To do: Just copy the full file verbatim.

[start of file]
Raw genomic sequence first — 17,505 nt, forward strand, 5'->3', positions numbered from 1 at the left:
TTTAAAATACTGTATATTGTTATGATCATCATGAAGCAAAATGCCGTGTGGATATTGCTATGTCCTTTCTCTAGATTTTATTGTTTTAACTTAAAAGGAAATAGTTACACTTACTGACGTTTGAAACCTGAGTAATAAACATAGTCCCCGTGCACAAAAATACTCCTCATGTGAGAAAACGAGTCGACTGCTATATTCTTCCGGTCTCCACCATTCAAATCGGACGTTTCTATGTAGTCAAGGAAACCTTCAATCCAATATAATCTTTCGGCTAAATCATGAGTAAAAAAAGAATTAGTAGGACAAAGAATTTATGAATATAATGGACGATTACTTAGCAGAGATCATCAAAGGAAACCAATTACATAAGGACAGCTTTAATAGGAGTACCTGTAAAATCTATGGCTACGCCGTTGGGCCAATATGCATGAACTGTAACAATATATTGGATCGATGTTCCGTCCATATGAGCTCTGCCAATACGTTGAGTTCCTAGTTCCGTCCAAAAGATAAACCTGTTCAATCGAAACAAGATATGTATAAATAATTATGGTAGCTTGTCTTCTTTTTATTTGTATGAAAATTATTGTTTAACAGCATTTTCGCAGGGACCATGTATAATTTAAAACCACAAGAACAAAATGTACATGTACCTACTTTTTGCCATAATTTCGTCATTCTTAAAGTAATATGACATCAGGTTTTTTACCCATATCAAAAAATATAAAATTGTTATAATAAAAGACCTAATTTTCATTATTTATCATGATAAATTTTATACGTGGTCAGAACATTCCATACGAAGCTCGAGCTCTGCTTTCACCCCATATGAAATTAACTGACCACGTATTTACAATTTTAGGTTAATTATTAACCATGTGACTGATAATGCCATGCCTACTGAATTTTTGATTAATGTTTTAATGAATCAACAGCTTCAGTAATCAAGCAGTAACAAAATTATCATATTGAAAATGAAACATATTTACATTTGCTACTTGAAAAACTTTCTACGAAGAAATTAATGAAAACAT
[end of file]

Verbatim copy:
Raw genomic sequence first — 17,505 nt, forward strand, 5'->3', positions numbered from 1 at the left:
TTTAAAATACTGTATATTGTTATGATCATCATGAAGCAAAATGCCGTGTGGATATTGCTATGTCCTTTCTCTAGATTTTATTGTTTTAACTTAAAAGGAAATAGTTACACTTACTGACGTTTGAAACCTGAGTAATAAACATAGTCCCCGTGCACAAAAATACTCCTCATGTGAGAAAACGAGTCGACTGCTATATTCTTCCGGTCTCCACCATTCAAATCGGACGTTTCTATGTAGTCAAGGAAACCTTCAATCCAATATAATCTTTCGGCTAAATCATGAGTAAAAAAAGAATTAGTAGGACAAAGAATTTATGAATATAATGGACGATTACTTAGCAGAGATCATCAAAGGAAACCAATTACATAAGGACAGCTTTAATAGGAGTACCTGTAAAATCTATGGCTACGCCGTTGGGCCAATATGCATGAACTGTAACAATATATTGGATCGATGTTCCGTCCATATGAGCTCTGCCAATACGTTGAGTTCCTAGTTCCGTCCAAAAGATAAACCTGTTCAATCGAAACAAGATATGTATAAATAATTATGGTAGCTTGTCTTCTTTTTATTTGTATGAAAATTATTGTTTAACAGCATTTTCGCAGGGACCATGTATAATTTAAAACCACAAGAACAAAATGTACATGTACCTACTTTTTGCCATAATTTCGTCATTCTTAAAGTAATATGACATCAGGTTTTTTACCCATATCAAAAAATATAAAATTGTTATAATAAAAGACCTAATTTTCATTATTTATCATGATAAATTTTATACGTGGTCAGAACATTCCATACGAAGCTCGAGCTCTGCTTTCACCCCATATGAAATTAACTGACCACGTATTTACAATTTTAGGTTAATTATTAACCATGTGACTGATAATGCCATGCCTACTGAATTTTTGATTAATGTTTTAATGAATCAACAGCTTCAGTAATCAAGCAGTAACAAAATTATCATATTGAAAATGAAACATATTTACATTTGCTACTTGAAAAACTTTCTACGAAGAAATTAATGAAAACAT